Bree Davies's Blog

Posted on October 17, 2019 by Bree Davies

Affordable housing for artists.

This topic is a hard one for me. I’m too invested. I know too much. I have had too many people close to me lose their housing and simultaneously, lose the place where they create art. For one of my friends, when he lost his home and his space to create art, he not long after, lost his life. Colin Ward, a fixture of Denver’s Do-It-Yourself arts community, died by suicide on February 1st, 2018, fourteen months after he was evicted from his home, the internationally-recognized art space, Rhinoceropolis. After the surprise eviction, Colin’s life was never the same; many of us close to him saw a direct connection between his displacement and his death.

Posted on October 15, 2019 by Bree Davies

Last year, Denver celebrated the 40th anniversary of the Gang of 19’s radical act of claiming space, demanding basic human rights, and calling for the right to ride. In 1978, 19 disabled community-activists put their bodies on the line and in the streets, stopping city bus service at Colfax and Broadway with their bodies for two days until RTD (Denver’s Regional Transportation District) committed to making public transit accessible. The ADA (Americans with Disabilities Act) wouldn’t be signed into law until 1990.

Posted on October 15, 2019 by Bree Davies

Las Imaginistas is the kind of collective I dream of — rooted in community, non-hierarchical, daring in the challenges it is willing to take on for the greater good of community. At Sunday’s preconference panel, ArtPlace America’s Arts and Immigration Field Scan, Christina Patiño Sukhgian Houle, co-founder of Las Imaginistas, brought us into the future-world she helped the border community of Brownsville, Texas, dream into reality. She outlined the two-year, ArtPlace-funded project in Brownsville in three phases: Permission to Dream, Permission to Know and Permission to Act.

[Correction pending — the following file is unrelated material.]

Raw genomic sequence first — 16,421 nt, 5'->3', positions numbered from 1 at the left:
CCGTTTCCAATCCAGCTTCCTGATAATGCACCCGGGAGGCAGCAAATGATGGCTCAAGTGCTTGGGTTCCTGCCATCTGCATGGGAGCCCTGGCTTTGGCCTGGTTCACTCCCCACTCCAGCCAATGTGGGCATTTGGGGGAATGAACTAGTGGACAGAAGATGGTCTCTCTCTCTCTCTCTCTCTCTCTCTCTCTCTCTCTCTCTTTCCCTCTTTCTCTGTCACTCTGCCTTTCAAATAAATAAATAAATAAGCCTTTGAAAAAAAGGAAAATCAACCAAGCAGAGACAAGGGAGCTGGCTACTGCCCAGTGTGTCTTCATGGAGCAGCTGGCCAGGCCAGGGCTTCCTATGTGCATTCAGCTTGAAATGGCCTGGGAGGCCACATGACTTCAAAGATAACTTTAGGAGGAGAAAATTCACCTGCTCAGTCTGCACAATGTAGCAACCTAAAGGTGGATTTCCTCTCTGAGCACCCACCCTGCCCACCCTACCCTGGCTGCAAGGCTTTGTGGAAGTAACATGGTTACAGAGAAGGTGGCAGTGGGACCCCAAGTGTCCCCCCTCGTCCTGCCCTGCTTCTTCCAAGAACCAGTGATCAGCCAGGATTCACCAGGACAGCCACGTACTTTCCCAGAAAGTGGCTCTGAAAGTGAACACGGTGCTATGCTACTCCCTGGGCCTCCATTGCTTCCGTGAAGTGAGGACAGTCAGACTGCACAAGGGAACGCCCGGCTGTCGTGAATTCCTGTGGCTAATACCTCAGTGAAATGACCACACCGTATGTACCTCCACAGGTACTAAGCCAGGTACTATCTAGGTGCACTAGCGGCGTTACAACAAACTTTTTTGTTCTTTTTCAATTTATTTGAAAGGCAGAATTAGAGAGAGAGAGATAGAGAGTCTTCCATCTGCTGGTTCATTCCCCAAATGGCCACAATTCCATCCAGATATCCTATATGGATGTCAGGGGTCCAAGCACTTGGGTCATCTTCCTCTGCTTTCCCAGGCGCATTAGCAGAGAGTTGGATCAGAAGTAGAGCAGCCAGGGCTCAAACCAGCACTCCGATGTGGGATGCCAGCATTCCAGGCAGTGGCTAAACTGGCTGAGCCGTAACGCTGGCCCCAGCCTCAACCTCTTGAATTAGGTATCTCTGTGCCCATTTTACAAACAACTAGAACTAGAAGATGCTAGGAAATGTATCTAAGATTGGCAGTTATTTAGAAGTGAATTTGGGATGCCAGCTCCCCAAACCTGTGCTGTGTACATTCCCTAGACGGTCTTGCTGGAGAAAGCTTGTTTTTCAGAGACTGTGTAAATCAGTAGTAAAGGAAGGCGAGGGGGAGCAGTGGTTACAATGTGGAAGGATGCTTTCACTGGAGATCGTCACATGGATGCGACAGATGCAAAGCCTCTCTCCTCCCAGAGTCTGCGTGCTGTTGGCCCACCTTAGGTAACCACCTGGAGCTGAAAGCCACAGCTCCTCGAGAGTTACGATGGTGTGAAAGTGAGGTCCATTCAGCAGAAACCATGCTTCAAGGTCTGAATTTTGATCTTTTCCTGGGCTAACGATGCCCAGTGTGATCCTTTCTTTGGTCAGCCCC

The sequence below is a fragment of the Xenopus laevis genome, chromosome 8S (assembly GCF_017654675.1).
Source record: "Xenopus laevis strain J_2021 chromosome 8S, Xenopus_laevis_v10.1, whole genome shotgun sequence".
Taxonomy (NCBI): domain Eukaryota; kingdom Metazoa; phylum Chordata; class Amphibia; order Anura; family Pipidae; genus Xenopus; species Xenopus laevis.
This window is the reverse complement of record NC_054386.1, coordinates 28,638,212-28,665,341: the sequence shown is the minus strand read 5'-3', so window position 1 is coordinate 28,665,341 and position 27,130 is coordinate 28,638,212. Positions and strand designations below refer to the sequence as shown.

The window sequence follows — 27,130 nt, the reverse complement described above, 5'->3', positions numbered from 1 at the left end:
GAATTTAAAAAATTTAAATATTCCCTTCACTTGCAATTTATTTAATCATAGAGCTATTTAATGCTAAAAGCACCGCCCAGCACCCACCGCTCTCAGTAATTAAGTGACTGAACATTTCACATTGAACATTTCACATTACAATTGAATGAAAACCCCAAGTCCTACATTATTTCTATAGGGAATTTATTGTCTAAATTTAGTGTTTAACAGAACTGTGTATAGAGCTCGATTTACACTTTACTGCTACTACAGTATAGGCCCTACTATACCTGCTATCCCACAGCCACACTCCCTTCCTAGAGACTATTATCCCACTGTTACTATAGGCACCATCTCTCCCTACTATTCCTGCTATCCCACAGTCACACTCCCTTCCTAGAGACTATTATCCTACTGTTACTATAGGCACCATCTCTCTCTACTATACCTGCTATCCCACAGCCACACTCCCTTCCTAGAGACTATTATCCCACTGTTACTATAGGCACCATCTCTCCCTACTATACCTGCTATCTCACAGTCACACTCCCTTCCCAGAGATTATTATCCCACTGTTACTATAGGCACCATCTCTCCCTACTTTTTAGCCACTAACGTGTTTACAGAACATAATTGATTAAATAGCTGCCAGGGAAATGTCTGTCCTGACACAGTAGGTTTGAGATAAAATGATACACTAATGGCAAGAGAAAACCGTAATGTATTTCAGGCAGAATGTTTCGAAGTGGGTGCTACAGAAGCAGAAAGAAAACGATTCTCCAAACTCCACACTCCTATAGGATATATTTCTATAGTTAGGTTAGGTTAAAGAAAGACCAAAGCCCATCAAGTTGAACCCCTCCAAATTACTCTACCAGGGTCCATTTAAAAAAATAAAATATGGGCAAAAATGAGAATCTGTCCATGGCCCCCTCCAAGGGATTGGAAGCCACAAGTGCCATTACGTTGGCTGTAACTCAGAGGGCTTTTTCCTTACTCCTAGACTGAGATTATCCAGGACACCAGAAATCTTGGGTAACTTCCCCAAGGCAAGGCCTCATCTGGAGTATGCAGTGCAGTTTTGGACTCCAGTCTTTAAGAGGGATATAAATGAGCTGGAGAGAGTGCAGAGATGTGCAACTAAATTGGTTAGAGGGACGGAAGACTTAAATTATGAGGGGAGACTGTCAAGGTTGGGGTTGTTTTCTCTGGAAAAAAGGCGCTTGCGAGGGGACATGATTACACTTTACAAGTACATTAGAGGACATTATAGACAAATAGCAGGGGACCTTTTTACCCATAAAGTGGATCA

Posted on October 14, 2019 by Bree Davies

In the underground or Do-It-Yourself/DIY realm of the arts community I came up in, the idea of a “safe space” has always been the ultimate desire, though hardly ever the resulting outcome. In the dozens of DIY art spaces I’ve organized in and performed and witnessed art in, the desire for a place that is all ages/all humans welcome, is physically and economically accessible, and is a space free from harassment and intimidation (a whole concept I will refer to from here on as a “total autonomous zone”) was the end goal. The creation of a total autonomous zone was, ideally, the creation of “safe space.” But in Denver in 2019, like many cities our size, we’re experiencing change from many angles, from our built environments being completely torn down and discarded, to our own personal, semi-private surroundings/housing situations/gathering places/art spaces evaporating right out from under our feet; the whims of the real estate market and the people with the money and ownership of the land become the ultimate determinants of who gets to hold onto any semblance of a “safe space,” whether that is an affordable art space or a home.